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Home / Mumbai News / Safety of wildlife can’t be ignored for road projects, NGT tells Centre

Safety of wildlife can’t be ignored for road projects, NGT tells Centre

mumbai Updated: Jul 10, 2020 00:38 IST
Hindustantimes

The Centre has been informed by the National Green Tribunal (NGT) that it cannot ignore or compromise the safety of wildlife while developing new road projects through tiger corridors in Maharashtra. The NGT principal bench headed by chairperson Adarsh Kumar Goel on Tuesday said the Ministry of Road Transport and Highways (MoRTH) cannot proceed with projects along tiger corridors in Maharashtra unless they comply with safety guidelines as per the National Tiger Conservation Authority’s (NTCA) action plan.

“It is necessary to take precautions in view of the potential of affecting wildlife. If project proponents wish to proceed with a project, they cannot do so without taking safety precautions for protection of wildlife,” the bench said in its order published on Thursday and disposed the matter. NGT has been hearing the matter for the past two-and-a-half years after taking cognisance of a news report in 2018.

Principal chief conservator of forest (wildlife) Nitin Kakodkar explained that the matter involved nine existing road projects in Chandrapur around the buffer areas of Tadoba-Andhari Tiger Reserve (TATR) where dispersal of tigers has been identified. These included five national highway (NH) projects and three state highway projects (principally declared as NH).

“These are all existing roads that needed expansion. Mitigation measures were crucial and required in each case as identified by NTCA to maintain functional connectivity of tiger corridors,” he said.

Chandrapur has the most dense tiger population with over 170 of the 312 tigers in Maharashtra.

In February 2019, the tribunal had directed the Union environment ministry to prepare an action plan and oversee its execution. The plan was prepared by NTCA in August 2019 identifying mitigation measures to be implemented over a period of seven years across five phases (underpasses at several locations) along nine roads. Subsequently MoRTH accepted some measures, but later on October 17, 2019, they said they would not be able fund additional expenditure over ₹100.81 crore for proposed mitigation structures.

In addition, MoRTH requested the Maharashtra government and forest department to fund remaining expenditure for two roads — Mul Chandarpur and Bamni-Navegaon (NH 930 & NH 353B). NGT, in its order in January this year, had not accepted MoRTH’s submissions highlighting that the mitigation measures were ‘binding’ on them and needed to be ‘duly adopted’.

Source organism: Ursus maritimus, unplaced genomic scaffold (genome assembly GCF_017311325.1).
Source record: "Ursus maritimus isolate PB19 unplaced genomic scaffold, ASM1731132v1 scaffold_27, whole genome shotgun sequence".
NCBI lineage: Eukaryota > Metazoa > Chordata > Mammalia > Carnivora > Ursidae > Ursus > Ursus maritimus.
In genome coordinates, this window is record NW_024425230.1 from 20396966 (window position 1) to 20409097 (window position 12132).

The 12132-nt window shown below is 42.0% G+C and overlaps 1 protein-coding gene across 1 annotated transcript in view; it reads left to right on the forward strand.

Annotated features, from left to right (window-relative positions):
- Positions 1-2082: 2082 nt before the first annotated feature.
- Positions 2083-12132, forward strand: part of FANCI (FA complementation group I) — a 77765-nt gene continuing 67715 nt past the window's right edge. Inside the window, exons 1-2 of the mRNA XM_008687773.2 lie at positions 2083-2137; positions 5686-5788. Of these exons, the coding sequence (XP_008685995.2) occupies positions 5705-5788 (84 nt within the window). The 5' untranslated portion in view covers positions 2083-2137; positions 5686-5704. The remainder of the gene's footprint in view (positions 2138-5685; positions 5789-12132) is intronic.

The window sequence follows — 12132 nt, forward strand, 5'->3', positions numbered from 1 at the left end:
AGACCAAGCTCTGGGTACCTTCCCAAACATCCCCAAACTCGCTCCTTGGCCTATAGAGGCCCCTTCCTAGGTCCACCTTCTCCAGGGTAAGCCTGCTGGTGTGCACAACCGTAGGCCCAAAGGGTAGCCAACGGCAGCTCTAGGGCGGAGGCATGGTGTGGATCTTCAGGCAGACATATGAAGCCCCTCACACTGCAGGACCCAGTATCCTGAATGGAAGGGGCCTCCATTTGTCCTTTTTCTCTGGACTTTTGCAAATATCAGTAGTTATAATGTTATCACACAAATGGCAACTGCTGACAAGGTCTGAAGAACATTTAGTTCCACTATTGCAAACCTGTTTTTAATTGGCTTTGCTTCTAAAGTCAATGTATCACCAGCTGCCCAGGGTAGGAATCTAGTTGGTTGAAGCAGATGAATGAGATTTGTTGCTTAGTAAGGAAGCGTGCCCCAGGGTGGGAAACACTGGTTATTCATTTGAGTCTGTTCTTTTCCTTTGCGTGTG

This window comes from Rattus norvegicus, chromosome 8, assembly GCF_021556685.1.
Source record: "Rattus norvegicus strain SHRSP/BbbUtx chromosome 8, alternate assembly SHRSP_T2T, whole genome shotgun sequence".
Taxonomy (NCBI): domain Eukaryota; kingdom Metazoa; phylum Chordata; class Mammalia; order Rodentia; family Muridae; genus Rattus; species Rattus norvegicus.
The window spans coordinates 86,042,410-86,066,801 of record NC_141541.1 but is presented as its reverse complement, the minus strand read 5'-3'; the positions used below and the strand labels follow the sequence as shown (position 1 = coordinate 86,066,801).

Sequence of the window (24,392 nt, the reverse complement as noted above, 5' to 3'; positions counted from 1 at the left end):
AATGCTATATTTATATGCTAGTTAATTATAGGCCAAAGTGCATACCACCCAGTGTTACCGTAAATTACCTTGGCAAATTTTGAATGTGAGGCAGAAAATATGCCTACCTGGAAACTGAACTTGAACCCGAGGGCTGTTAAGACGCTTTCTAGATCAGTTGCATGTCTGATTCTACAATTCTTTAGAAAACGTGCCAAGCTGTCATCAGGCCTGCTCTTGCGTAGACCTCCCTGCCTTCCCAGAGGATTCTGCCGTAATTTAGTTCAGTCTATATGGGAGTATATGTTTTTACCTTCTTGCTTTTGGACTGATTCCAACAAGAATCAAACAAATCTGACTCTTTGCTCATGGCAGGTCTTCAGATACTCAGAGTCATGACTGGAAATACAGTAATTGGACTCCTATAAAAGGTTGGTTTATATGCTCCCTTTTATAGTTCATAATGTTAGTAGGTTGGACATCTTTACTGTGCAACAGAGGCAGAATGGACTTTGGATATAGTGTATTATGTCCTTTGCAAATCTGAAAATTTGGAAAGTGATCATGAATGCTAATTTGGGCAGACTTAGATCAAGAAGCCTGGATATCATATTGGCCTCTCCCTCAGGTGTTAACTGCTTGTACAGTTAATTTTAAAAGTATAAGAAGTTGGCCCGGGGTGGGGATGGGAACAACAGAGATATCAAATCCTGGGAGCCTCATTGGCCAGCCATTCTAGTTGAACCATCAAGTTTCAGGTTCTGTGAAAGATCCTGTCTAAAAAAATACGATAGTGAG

The bench also directed NTCA to submit a revised mitigation plan reducing implementation period to three years. The plan was submitted on April 15, 2020 stating that MoRTH had not accepted conditions for the two roads.

“We note that MoRTH has stated that the ministry cannot fund any additional expenditure for the mitigation measures. We are unable to accept such a plea for the reasons already mentioned. Accordingly, the project proponent may proceed only subject to the action plan prepared by the NTCA,” the NGT order from Wednesday said.

A Srivastava, chief engineer (Maharashtra regional office), MoRTH, said, “The cost of building underpasses along some of the other tiger corridors was coming to roughly ₹1,100 crore; and our work involved only basic expansion, not four-lane mega projects. None of our activities would disrupt wildlife, and the intention was to improve connectivity to Naxal-affected areas by improving the condition of the highways on the request of the state government.”

For this very reason, the state government should also contribute, said Srivastava. “The response from Maharashtra is still awaited. We will be taking a call on what is to be done based on the latest order,” he said.

Tiger density is maximum across corridors where these nine roads are located in Chandrapur. Human-tiger conflict had caused around 140 human deaths since 2007, said Kishor Rithe, member of the recently constituted State Board for Wildlife. “This was mainly due to landscape connectivity issues and habitat fragmentation. In such a situation, mitigation measures are essential with appropriate structures (overpasses and underpasses). The user agency must be open-minded towards wildlife conservation. Here they are more concerned about spending money, making it doubtful whether appropriate mitigation structures would actually ever be built.”

WHAT’S HAPPENING NOW?

HT reported on Wednesday that MoRTH had expressed its intention to make it easier for state bodies to garner faster forest clearances pertaining to national highway projects. On June 30, MoRTH issued a letter to all state governments informing them that state bodies like the public works department working on Central government projects such as national highway development be exempted from purchasing non-forest land in lieu of forest area being diverted. This is mandatory for state agencies as per the Forest Conservation Act, 1980. Instead, MoRTH said state agencies be allowed to carry out compensatory afforestation on degraded forest land, which is applicable to certain small projects. MoRTH said the decision was taken in consultation with the Union environment ministry. However, the latter is yet to respond to queries raised on this by the Maharashtra forest department on this.

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